The stories of the boy and the man are intertwined. At 16, Sukhbir will be lucky to be alive on his 21st birthday. At 35, Satbir has already seen his classmates die of violent overdose. At 16, the boy can’t visualize a future beyond his next hit. At 35, Satbir is looking to groom future bodybuilders who, true to the Punjabi gene, will grow into ‘real men’. At 16, the boy has already been slashed twice on his face by blades tied to the underside of a fellow addict’s middle finger. At 35, Satbir throws a mock punch at his 4-year-old son who is trained enough to block it and punch back, clearly daddy’s boy. At 16, the boy walks every day from his village to Angarh not to look for work or buy books but to get his next kick. At 35, Satbir came back to this criminal town to start a gym because there was no work to be found and even his sporting credentials had failed to bag him a Punjab police job. (The Rs 4 lakh bribe he was asked to cough up was beyond his means at the time.) At 16, the boy’s father often wishes his trouble-making son would just never come home. At 35, Satbir is a son who had prayed his father would come home alive from the 1971 war.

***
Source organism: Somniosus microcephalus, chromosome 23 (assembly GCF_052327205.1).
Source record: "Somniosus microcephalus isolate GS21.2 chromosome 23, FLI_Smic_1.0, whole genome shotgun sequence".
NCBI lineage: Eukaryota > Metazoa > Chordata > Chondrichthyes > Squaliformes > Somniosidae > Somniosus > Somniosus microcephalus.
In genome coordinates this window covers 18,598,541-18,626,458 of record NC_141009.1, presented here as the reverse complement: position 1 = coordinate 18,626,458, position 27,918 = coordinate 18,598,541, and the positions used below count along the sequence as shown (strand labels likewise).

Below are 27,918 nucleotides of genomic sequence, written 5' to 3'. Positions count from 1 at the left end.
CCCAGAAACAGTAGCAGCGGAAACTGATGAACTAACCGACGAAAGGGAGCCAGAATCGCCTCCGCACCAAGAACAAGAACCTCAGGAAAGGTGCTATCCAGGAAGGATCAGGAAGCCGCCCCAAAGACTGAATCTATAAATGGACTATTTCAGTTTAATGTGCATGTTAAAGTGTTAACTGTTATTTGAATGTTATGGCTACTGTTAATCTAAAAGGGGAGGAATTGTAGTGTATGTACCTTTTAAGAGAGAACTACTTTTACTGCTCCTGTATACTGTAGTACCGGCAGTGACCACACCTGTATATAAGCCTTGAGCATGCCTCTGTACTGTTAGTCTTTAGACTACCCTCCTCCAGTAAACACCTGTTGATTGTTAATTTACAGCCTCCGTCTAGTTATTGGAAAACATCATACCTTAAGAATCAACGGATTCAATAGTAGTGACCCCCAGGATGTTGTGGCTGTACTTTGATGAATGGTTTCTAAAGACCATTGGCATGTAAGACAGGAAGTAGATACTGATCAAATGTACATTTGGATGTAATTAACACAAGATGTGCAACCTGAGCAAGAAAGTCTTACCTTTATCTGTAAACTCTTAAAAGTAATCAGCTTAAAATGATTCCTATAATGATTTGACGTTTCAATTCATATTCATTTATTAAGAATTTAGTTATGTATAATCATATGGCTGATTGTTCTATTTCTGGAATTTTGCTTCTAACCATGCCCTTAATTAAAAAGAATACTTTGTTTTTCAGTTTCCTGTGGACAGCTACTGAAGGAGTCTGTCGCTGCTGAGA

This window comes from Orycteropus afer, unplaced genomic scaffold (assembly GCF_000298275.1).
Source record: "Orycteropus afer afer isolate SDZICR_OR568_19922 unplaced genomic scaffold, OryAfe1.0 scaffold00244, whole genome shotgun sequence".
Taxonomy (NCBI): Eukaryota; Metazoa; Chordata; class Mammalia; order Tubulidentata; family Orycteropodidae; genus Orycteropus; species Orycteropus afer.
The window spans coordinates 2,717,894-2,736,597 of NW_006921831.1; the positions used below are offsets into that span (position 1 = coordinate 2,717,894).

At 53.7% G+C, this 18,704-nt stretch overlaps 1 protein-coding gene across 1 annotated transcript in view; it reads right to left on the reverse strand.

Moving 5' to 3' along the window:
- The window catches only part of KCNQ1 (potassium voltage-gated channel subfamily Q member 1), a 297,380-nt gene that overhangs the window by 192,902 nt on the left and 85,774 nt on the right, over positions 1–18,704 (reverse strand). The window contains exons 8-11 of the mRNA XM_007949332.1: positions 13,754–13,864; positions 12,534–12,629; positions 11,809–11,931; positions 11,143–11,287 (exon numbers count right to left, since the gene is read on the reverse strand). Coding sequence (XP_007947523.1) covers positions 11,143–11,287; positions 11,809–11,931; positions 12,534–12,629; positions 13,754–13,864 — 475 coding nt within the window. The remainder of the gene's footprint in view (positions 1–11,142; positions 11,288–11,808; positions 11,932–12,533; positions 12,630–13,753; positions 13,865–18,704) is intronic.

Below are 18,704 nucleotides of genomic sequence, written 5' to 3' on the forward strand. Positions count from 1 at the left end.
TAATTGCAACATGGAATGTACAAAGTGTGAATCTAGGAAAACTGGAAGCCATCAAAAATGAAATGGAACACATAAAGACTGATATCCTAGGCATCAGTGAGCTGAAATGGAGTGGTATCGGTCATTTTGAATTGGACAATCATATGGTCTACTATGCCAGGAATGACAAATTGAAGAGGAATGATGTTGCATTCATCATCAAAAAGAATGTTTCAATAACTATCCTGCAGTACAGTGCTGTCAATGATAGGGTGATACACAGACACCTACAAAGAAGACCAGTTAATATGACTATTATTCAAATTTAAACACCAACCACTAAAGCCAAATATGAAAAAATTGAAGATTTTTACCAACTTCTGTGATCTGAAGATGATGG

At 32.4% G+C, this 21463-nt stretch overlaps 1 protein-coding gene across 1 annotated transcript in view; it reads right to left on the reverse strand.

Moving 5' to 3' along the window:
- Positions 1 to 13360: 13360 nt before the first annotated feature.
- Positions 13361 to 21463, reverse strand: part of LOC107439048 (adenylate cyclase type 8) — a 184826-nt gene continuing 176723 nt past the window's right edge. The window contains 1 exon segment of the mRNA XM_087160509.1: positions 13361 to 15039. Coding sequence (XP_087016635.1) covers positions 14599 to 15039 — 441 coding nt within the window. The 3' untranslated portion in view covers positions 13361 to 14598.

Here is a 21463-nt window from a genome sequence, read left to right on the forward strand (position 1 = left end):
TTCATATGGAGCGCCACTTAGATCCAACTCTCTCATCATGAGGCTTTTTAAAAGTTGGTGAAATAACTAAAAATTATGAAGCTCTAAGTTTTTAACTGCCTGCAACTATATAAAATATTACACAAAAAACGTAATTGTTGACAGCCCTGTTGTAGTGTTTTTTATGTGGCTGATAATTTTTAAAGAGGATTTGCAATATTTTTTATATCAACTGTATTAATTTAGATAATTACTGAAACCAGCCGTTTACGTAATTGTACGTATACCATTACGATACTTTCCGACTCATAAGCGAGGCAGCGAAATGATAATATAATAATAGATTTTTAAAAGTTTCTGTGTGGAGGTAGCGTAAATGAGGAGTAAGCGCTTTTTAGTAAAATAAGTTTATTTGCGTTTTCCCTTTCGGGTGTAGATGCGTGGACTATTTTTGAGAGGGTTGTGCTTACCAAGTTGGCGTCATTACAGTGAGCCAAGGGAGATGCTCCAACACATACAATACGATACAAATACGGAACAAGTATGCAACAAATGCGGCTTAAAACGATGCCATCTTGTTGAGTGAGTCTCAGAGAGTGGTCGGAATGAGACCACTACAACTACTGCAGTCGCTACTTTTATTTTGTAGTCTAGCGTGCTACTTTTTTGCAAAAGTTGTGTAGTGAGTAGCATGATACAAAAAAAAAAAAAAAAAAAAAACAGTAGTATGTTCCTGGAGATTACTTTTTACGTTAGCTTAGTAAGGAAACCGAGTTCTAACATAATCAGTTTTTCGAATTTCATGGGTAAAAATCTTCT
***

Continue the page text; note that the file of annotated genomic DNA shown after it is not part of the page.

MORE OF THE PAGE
This then is the tale of two Punjabs. Satbir is a remembrance of a land once described by Alexander the Great in a letter to his mother as “the land of a leonine and brave people, where every foot of the ground is like a wall of steel, confronting my soldier” and Swami Vivekananda as the “heroic land first to bare its bosom to every onslaught of the outer barbarians.” A land — until only recently — of farmers and soldiers whose stereotype was proud resilience.